FDA advisers are considering the Alzheimer’s drug Leqembi for full approval

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A panel of independent advisers to the Food and Drug Administration is meeting Friday to make a recommendation on whether the Alzheimer’s drug Leqembi, made by Eisai and Biogenicshould receive full approval.

The FDA is not required to follow the advisers̵[ads1]7; recommendation, but a panel vote in favor of Leqembi would help pave the way for the treatment’s approval this summer. The FDA is expected to make a final decision on Leqembi on July 6.

It is the second Alzheimer’s treatment from Eisai and Biogen to come under FDA review, following the controversial approval of the drug Aduhelm in the summer of 2021.

The medicines regulator granted fast-track approval to Aduhelm, developed by the two companies, despite 10 out of 11 advisory committee members concluding that the treatment did not show a clinical benefit. A congressional investigation later found that the approval of Aduhelm was “fraught with irregularities.”

Leqembi is technically already available on the US market after receiving fast-track approval in January, but very few seniors can access the expensive treatment because Medicare limits coverage to only people participating in clinical trials. There are no ongoing clinical trials.

As a consequence, most elderly people can only access Leqembi if they can afford to pay for the drug. Leqembi has a list price of $26,500 per year.

Medicare has promised to broadly cover Leqembi the day the FDA fully approves the drug. The Veterans Health Administration already covers the treatment for veterans. Members of Congress and organizations that lobby on behalf of Alzheimer’s patients are paying close attention to Friday’s advisory committee meeting.

FDA officials said the clinical trial data submitted by Eisai appeared to confirm the clinical benefit of Leqembi for Alzheimer’s patients, suggesting the agency is poised to approve the treatment this summer.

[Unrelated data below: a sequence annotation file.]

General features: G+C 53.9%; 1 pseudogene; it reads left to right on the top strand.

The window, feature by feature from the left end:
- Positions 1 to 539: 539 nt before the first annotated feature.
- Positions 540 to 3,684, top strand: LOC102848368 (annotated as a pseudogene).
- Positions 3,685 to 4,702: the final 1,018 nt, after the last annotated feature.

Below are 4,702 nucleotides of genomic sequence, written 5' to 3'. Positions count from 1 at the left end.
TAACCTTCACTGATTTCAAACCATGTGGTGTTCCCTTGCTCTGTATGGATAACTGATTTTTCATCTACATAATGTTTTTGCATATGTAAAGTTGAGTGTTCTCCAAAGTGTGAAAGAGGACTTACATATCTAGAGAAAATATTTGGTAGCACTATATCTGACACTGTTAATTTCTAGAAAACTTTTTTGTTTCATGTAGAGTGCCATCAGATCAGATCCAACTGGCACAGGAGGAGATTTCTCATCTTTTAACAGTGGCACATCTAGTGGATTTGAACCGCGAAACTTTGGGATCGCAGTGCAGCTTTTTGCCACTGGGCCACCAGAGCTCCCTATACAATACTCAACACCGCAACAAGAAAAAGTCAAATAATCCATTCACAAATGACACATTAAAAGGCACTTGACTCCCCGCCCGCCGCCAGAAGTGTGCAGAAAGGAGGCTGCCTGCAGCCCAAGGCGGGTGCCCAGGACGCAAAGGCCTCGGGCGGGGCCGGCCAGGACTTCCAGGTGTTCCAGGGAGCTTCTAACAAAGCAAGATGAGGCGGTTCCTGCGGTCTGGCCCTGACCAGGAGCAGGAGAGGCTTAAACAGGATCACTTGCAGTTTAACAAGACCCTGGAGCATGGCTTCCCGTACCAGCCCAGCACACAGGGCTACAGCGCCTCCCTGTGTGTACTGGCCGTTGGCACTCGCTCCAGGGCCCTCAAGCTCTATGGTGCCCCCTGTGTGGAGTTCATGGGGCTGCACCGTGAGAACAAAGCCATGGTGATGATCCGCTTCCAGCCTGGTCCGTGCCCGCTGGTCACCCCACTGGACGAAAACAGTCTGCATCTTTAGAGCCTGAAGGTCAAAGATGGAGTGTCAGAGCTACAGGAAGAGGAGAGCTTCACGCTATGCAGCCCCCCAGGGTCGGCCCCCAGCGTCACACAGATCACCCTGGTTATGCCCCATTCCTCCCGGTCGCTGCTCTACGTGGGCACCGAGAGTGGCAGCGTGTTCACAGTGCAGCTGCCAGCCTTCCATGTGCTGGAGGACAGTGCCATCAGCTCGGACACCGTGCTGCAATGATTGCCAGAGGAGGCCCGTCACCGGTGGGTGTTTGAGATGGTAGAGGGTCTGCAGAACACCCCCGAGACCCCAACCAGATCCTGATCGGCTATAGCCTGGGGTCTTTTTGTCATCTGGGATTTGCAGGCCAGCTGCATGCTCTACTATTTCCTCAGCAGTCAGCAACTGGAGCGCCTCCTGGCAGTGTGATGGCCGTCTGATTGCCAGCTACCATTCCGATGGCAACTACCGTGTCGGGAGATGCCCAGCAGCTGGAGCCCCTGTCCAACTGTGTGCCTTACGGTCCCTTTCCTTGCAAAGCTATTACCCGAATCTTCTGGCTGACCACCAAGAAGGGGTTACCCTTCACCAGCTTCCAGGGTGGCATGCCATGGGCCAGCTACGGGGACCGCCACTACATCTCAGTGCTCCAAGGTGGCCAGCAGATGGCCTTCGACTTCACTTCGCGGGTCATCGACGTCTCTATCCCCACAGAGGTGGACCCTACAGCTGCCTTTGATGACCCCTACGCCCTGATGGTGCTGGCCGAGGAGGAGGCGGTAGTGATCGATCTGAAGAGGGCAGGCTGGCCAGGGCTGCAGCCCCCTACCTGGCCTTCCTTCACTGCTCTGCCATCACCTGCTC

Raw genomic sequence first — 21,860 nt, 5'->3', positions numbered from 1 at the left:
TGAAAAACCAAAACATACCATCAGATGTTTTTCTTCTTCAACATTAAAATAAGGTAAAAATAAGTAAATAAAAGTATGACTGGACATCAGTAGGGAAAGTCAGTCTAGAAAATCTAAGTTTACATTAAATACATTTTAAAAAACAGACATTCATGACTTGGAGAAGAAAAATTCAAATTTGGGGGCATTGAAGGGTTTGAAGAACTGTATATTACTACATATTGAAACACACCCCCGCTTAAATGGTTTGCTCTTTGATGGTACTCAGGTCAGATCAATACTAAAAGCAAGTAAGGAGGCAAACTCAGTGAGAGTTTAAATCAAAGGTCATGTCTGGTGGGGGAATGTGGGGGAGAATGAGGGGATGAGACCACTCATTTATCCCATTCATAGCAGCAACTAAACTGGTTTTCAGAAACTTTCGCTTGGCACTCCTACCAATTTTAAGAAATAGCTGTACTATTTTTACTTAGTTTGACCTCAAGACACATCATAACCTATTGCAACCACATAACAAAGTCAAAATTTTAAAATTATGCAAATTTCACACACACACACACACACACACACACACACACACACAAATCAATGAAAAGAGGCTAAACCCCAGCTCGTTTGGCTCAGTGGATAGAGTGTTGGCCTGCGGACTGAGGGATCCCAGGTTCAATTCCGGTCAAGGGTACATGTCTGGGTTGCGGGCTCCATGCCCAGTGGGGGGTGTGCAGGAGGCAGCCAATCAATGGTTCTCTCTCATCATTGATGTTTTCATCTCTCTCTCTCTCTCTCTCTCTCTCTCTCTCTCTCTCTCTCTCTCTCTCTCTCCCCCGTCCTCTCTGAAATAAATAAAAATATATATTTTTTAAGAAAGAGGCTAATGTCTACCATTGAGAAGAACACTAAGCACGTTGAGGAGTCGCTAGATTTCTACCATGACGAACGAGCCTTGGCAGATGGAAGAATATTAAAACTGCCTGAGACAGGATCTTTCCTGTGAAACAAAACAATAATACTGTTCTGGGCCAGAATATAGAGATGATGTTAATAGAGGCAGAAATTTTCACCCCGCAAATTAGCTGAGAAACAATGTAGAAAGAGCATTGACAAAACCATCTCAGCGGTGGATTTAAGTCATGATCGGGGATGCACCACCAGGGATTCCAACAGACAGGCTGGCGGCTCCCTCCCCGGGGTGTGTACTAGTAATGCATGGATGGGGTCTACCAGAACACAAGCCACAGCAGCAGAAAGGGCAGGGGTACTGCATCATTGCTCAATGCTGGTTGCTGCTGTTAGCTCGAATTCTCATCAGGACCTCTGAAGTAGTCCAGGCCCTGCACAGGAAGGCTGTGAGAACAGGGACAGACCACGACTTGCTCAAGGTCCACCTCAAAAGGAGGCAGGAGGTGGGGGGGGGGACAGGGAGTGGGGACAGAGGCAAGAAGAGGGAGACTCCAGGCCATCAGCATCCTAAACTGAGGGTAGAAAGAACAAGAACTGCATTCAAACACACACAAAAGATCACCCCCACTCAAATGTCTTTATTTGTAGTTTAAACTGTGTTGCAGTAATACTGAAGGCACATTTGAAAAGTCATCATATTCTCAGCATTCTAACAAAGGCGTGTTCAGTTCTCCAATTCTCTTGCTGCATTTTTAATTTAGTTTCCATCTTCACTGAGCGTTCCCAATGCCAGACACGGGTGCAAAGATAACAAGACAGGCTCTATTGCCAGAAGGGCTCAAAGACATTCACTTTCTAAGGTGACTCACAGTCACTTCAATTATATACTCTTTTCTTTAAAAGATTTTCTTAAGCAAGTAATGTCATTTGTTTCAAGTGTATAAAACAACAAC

Leqembi slowed cognitive decline in early Alzheimer’s patients by 27% in the study, but the treatment also carries a serious risk of brain swelling and bleeding. The antibody is administered twice monthly through intravenous infusion.

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The advisory committee is unusually small, with only six voting members.

Dr. Teresa Buracchio, acting director of the FDA’s Office of Neuroscience, said the smaller-than-usual committee was due to a larger number of experts withdrawing from Friday’s meeting because of potential conflicts of interest.

“While this group is small, it contains the necessary expertise to have a robust discussion on the topic today,” Buracchio said.

Committee member Dr. David Weisman, for example, is not participating in Friday’s meeting because he is the principal investigator for the Biogen and Eisai clinical trials on Leqembi and another Alzheimer’s treatment called Aduhelm at Abington Neurological Associates.

Acting chairman Dr Robert Alexander was given a dispensation to chair the panel on Friday despite holding shares worth up to $150,000 in companies that compete with Eisai and Biogen. The FDA disclosure did not name the companies.

Alexander is the Chief Scientific Officer of the Alzheimer’s Prevention Initiative at the Banner Alzheimer’s Institute. Banner is conducting an Alzheimer’s clinical trial for a competing firm, and Alexander receives $50,000 to $100,000 in salary per year from funding supporting the trial.

Bryan Marshall, who heads the office that manages the FDA’s advisory committees, asked the agency to grant Alexander a waiver because he has unique expertise that is “invaluable” for Friday’s meeting.

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